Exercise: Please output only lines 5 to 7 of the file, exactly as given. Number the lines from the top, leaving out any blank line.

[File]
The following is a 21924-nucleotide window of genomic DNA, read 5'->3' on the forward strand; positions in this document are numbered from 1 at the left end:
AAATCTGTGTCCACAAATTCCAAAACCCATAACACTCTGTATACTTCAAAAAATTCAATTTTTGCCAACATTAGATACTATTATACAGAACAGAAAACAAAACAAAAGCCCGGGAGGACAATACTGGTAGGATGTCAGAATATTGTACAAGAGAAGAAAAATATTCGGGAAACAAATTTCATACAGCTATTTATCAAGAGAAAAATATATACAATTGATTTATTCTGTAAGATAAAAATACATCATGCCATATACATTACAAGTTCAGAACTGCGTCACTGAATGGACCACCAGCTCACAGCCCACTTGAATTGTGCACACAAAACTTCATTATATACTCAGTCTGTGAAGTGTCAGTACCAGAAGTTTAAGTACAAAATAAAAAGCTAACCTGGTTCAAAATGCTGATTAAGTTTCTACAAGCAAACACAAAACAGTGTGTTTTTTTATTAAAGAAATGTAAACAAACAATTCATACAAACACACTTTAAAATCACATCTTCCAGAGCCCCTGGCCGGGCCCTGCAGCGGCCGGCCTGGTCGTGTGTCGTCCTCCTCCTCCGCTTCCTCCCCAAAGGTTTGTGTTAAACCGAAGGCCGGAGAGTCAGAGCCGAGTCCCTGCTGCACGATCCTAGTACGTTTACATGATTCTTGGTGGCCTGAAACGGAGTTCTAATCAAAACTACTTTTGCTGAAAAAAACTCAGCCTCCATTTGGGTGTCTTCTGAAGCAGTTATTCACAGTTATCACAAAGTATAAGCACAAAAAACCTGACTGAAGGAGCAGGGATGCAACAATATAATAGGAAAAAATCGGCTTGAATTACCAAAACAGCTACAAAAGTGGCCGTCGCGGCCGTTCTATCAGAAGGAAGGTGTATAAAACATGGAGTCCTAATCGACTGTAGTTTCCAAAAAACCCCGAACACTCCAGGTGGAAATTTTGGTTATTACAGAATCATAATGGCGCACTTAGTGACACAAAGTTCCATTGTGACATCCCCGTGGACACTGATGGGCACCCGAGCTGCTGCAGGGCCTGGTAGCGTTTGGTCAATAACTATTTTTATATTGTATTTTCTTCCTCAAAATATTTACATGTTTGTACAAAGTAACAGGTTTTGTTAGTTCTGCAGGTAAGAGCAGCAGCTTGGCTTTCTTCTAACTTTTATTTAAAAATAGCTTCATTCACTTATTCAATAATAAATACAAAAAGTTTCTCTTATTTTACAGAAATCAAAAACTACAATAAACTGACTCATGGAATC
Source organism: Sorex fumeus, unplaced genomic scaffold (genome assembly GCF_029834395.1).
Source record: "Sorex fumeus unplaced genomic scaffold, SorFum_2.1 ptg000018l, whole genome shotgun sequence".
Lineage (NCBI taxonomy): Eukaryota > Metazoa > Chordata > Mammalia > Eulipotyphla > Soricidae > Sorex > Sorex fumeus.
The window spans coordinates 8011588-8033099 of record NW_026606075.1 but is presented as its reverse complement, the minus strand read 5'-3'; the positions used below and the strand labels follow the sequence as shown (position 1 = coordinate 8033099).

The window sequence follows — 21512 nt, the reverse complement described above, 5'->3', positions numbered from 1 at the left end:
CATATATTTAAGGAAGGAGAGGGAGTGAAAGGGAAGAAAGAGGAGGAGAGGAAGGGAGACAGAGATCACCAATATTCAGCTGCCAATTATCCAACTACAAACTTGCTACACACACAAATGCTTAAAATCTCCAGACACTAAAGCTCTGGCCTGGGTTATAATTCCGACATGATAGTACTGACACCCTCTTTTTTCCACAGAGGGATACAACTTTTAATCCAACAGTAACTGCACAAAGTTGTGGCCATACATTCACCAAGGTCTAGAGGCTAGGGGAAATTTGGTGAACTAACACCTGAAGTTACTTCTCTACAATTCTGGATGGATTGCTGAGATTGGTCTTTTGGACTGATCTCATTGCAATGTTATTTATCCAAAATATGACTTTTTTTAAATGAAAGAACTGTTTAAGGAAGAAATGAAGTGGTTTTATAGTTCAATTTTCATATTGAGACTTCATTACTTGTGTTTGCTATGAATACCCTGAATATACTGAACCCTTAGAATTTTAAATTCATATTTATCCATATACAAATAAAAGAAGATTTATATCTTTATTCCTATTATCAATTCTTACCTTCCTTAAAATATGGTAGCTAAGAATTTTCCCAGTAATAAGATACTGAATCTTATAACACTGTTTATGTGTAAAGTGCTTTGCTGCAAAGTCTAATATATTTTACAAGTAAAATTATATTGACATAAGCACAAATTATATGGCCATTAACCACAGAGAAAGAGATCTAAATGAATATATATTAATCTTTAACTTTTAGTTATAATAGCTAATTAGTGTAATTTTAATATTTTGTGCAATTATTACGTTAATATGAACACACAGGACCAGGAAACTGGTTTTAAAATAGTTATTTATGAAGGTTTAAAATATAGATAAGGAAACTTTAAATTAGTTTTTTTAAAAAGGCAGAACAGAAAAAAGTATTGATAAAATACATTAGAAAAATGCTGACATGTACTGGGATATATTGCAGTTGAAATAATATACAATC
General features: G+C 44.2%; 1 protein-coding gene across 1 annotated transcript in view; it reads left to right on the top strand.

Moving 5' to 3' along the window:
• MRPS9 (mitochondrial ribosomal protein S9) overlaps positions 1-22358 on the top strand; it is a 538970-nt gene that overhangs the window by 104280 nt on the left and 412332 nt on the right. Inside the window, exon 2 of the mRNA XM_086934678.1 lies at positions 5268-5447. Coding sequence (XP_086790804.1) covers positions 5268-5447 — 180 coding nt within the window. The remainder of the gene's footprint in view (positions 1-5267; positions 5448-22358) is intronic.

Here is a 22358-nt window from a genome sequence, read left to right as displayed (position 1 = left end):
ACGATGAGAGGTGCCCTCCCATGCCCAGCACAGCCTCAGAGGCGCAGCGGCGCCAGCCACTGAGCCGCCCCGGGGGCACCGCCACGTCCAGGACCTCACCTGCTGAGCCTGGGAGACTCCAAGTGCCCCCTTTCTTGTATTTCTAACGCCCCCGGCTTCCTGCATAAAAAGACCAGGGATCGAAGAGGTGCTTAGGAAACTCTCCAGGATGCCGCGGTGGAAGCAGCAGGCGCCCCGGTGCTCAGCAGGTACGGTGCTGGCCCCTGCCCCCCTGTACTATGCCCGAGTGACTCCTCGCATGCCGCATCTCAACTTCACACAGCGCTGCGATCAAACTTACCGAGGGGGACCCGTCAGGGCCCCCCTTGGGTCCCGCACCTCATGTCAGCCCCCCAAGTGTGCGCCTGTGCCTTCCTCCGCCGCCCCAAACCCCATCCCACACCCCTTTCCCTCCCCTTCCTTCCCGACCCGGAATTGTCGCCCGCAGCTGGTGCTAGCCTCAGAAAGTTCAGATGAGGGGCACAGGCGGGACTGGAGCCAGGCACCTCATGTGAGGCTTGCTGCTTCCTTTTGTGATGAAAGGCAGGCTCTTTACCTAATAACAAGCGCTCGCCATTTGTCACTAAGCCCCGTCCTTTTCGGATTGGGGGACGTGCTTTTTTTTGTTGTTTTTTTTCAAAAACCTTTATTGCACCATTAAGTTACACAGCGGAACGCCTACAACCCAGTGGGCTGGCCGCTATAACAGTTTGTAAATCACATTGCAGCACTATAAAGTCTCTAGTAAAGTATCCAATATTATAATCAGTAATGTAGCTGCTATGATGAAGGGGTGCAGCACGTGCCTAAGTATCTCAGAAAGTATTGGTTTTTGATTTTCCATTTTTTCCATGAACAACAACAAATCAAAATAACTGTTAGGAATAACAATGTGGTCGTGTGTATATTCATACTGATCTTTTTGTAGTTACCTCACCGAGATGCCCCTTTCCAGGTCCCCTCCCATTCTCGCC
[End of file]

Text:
Lineage (NCBI taxonomy): Eukaryota > Metazoa > Chordata > Mammalia > Eulipotyphla > Soricidae > Sorex > Sorex fumeus.
The window spans coordinates 8011588-8033099 of record NW_026606075.1 but is presented as its reverse complement, the minus strand read 5'-3'; the positions used below and the strand labels follow the sequence as shown (position 1 = coordinate 8033099).

The window sequence follows — 21512 nt, the reverse complement described above, 5'->3', positions numbered from 1 at the left end: